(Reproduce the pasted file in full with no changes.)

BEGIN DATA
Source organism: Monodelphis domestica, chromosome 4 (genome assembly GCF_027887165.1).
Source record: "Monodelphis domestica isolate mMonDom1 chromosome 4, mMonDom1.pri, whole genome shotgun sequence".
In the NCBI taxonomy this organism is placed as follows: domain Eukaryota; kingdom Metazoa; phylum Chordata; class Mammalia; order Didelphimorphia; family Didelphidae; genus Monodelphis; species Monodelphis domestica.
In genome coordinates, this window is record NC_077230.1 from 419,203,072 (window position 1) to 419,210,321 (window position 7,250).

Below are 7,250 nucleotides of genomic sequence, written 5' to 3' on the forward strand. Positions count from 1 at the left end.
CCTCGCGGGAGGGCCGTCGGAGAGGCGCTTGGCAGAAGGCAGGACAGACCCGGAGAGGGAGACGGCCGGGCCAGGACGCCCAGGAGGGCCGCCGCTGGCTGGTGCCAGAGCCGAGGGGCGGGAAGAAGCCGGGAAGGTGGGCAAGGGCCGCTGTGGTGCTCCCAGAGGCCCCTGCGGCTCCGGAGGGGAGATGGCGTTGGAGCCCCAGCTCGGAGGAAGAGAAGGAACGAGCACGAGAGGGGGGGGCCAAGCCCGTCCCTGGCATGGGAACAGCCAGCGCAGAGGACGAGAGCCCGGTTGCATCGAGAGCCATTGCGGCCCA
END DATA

Source organism: Monodelphis domestica, chromosome 4 (genome assembly GCF_027887165.1).
Source record: "Monodelphis domestica isolate mMonDom1 chromosome 4, mMonDom1.pri, whole genome shotgun sequence".
In the NCBI taxonomy this organism is placed as follows: domain Eukaryota; kingdom Metazoa; phylum Chordata; class Mammalia; order Didelphimorphia; family Didelphidae; genus Monodelphis; species Monodelphis domestica.
In genome coordinates, this window is record NC_077230.1 from 419,203,072 (window position 1) to 419,210,321 (window position 7,250).

Below are 7,250 nucleotides of genomic sequence, written 5' to 3' on the forward strand. Positions count from 1 at the left end.
CCTCGCGGGAGGGCCGTCGGAGAGGCGCTTGGCAGAAGGCAGGACAGACCCGGAGAGGGAGACGGCCGGGCCAGGACGCCCAGGAGGGCCGCCGCTGGCTGGTGCCAGAGCCGAGGGGCGGGAAGAAGCCGGGAAGGTGGGCAAGGGCCGCTGTGGTGCTCCCAGAGGCCCCTGCGGCTCCGGAGGGGAGATGGCGTTGGAGCCCCAGCTCGGAGGAAGAGAAGGAACGAGCACGAGAGGGGGGGGCCAAGCCCGTCCCTGGCATGGGAACAGCCAGCGCAGAGGACGAGAGCCCGGTTGCATCGAGAGCCATTGCGGCCCA